Inspired by this lovely pumpkin project.
4th grade students studied the Cubist paintings created my Swiss artist Paul Klee, focusing in on his Rose Garden masterpiece in particular. We discovered that in the Cubist style of painting, the artist uses lines to break up the picture plane into many different angles. Students took this inspiration to make a design using heart stencils they created and then drew over using horizontal, vertical, and diagonal lines. Each newly created space was then colored in with crayon and painted over with liquid watercolor in a wax resist style.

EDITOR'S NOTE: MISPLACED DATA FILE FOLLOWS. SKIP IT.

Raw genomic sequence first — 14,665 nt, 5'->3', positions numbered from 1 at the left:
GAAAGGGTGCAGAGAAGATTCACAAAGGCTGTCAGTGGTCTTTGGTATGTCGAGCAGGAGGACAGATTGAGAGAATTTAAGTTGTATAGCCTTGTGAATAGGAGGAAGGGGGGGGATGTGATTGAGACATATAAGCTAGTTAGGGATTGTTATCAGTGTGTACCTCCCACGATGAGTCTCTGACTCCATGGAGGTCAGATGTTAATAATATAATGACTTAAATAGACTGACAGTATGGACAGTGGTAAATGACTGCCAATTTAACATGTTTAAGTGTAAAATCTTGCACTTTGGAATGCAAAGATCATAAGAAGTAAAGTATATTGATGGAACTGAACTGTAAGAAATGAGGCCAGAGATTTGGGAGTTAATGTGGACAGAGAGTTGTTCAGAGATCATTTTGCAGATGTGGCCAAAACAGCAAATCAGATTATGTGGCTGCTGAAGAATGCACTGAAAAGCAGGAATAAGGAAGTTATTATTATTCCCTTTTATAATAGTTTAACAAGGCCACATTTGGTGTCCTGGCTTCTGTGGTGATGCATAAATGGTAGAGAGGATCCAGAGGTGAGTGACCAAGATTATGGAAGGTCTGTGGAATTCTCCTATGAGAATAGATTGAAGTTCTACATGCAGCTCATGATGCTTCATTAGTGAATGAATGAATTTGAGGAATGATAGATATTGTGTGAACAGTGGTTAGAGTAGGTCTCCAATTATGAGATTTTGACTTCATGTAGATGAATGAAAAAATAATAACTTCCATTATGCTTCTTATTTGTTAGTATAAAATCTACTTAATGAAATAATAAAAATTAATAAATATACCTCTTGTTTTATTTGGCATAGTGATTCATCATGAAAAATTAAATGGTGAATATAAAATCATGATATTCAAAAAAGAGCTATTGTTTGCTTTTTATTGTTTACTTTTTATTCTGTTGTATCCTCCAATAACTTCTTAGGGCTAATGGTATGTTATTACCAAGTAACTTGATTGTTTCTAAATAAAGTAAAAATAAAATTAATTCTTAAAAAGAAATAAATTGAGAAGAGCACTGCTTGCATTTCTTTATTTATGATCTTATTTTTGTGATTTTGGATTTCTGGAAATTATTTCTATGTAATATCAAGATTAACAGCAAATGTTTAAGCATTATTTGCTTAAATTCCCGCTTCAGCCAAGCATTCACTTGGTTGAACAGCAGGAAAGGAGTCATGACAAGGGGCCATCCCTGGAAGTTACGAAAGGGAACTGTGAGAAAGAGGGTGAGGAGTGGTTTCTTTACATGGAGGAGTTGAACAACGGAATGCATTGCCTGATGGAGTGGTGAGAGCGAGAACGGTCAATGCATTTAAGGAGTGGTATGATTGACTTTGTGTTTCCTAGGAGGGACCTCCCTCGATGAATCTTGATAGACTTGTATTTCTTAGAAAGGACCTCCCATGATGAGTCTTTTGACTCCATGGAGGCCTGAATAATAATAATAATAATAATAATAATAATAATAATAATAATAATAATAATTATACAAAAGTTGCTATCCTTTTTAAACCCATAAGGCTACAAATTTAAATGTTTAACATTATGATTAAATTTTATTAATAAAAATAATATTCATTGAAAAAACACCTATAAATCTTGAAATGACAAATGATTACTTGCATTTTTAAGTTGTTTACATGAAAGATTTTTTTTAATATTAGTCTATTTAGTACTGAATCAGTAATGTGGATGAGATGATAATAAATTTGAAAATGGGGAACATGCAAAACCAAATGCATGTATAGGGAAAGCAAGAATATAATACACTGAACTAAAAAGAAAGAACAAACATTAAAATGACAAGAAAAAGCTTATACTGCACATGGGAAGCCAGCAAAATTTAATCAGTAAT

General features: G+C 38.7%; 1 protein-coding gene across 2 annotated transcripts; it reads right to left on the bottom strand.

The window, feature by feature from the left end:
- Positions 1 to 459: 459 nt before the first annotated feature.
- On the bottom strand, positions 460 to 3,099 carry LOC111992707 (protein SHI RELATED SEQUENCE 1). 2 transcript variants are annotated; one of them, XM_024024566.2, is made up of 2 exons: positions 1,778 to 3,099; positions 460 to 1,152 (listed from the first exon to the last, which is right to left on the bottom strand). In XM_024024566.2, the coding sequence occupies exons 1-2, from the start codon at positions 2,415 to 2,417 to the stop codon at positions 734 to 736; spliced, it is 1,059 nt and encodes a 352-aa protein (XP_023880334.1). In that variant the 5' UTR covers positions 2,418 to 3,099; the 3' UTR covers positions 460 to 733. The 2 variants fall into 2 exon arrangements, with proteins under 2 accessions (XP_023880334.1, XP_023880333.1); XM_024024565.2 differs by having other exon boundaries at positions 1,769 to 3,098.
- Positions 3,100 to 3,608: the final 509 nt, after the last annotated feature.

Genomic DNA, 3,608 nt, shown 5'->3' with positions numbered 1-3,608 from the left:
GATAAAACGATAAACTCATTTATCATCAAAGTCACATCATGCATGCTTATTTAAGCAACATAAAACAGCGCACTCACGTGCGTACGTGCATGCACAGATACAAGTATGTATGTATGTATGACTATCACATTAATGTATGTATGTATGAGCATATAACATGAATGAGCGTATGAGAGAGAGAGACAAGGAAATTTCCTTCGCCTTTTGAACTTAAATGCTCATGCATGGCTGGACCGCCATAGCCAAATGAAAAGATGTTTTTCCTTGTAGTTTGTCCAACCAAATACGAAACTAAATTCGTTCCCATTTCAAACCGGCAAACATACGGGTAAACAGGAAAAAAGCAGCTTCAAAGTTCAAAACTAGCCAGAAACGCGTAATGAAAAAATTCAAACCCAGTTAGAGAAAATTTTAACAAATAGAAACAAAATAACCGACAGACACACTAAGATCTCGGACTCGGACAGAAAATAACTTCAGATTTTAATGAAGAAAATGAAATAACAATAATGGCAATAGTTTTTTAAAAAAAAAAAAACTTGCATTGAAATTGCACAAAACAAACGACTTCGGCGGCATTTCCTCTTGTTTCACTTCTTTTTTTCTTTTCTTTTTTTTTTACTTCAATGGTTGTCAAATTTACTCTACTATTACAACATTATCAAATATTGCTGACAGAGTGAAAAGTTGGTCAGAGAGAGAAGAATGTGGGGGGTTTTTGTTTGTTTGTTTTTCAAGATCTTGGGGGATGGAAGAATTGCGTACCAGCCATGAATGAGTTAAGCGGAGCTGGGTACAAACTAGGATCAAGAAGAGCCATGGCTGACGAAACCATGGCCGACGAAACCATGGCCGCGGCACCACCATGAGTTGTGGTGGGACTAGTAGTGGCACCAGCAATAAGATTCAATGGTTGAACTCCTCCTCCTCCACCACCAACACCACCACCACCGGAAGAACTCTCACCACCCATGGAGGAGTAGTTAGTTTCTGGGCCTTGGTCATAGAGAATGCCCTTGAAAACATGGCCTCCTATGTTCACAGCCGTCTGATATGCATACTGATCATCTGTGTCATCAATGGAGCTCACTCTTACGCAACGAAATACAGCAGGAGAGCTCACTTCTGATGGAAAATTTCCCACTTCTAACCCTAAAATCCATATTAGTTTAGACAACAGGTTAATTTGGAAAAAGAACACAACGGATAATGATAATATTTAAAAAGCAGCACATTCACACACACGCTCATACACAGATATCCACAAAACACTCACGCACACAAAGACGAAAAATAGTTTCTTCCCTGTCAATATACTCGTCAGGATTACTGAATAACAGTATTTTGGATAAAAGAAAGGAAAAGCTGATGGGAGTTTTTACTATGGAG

Inspired by this lesson from A Faithful Attempt.
Closing out our African Art Unit, PreK students helped to make these giant collaborative Kente Cloths over four 30 minute class periods. First, students used their fine motor skills to practice cutting strips of paper in some of the traditional Kente cloth colors. The next class, students took turns gluing the strips to large butcher block sheets of black paper. The third class, they tried out some color mixing on oversized paper. For the grand finale, we watched this great video showing examples of the Kente cloth and artisans weaving them skillfully on large looms. We learned when you weave you have to go over and under like a pattern. Ahead of time I folded and cut the black collaged paper into a huge warp and the painted paper into strips for the weft. Students took turns weaving carefully until each Kente cloth was complete. What a statement they made!